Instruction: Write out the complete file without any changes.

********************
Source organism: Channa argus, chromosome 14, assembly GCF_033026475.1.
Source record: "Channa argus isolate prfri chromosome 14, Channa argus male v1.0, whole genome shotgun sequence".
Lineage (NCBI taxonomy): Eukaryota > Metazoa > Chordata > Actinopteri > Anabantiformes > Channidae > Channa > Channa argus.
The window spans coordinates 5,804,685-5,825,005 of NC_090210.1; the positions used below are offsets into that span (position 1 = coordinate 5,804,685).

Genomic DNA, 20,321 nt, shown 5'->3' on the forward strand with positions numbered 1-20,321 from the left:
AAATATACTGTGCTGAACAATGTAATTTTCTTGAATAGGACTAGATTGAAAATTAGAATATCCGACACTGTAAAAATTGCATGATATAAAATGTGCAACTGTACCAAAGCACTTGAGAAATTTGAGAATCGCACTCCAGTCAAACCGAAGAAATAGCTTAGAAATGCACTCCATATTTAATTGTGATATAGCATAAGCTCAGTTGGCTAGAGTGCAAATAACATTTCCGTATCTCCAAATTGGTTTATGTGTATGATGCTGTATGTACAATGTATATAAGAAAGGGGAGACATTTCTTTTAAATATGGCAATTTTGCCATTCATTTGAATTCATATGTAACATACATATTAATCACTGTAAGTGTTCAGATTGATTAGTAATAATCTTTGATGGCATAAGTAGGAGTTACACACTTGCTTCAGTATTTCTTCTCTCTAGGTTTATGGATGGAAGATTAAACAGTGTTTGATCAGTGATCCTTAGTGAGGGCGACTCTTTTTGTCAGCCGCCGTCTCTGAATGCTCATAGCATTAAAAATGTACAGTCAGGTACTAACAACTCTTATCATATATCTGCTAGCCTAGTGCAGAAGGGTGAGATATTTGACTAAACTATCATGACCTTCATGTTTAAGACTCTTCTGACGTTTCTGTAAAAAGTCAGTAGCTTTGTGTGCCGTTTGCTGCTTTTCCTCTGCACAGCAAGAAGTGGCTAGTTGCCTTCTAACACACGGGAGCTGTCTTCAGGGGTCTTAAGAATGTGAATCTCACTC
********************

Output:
Source organism: Channa argus, chromosome 14, assembly GCF_033026475.1.
Source record: "Channa argus isolate prfri chromosome 14, Channa argus male v1.0, whole genome shotgun sequence".
Lineage (NCBI taxonomy): Eukaryota > Metazoa > Chordata > Actinopteri > Anabantiformes > Channidae > Channa > Channa argus.
The window spans coordinates 5,804,685-5,825,005 of NC_090210.1; the positions used below are offsets into that span (position 1 = coordinate 5,804,685).

Genomic DNA, 20,321 nt, shown 5'->3' on the forward strand with positions numbered 1-20,321 from the left:
AAATATACTGTGCTGAACAATGTAATTTTCTTGAATAGGACTAGATTGAAAATTAGAATATCCGACACTGTAAAAATTGCATGATATAAAATGTGCAACTGTACCAAAGCACTTGAGAAATTTGAGAATCGCACTCCAGTCAAACCGAAGAAATAGCTTAGAAATGCACTCCATATTTAATTGTGATATAGCATAAGCTCAGTTGGCTAGAGTGCAAATAACATTTCCGTATCTCCAAATTGGTTTATGTGTATGATGCTGTATGTACAATGTATATAAGAAAGGGGAGACATTTCTTTTAAATATGGCAATTTTGCCATTCATTTGAATTCATATGTAACATACATATTAATCACTGTAAGTGTTCAGATTGATTAGTAATAATCTTTGATGGCATAAGTAGGAGTTACACACTTGCTTCAGTATTTCTTCTCTCTAGGTTTATGGATGGAAGATTAAACAGTGTTTGATCAGTGATCCTTAGTGAGGGCGACTCTTTTTGTCAGCCGCCGTCTCTGAATGCTCATAGCATTAAAAATGTACAGTCAGGTACTAACAACTCTTATCATATATCTGCTAGCCTAGTGCAGAAGGGTGAGATATTTGACTAAACTATCATGACCTTCATGTTTAAGACTCTTCTGACGTTTCTGTAAAAAGTCAGTAGCTTTGTGTGCCGTTTGCTGCTTTTCCTCTGCACAGCAAGAAGTGGCTAGTTGCCTTCTAACACACGGGAGCTGTCTTCAGGGGTCTTAAGAATGTGAATCTCACTC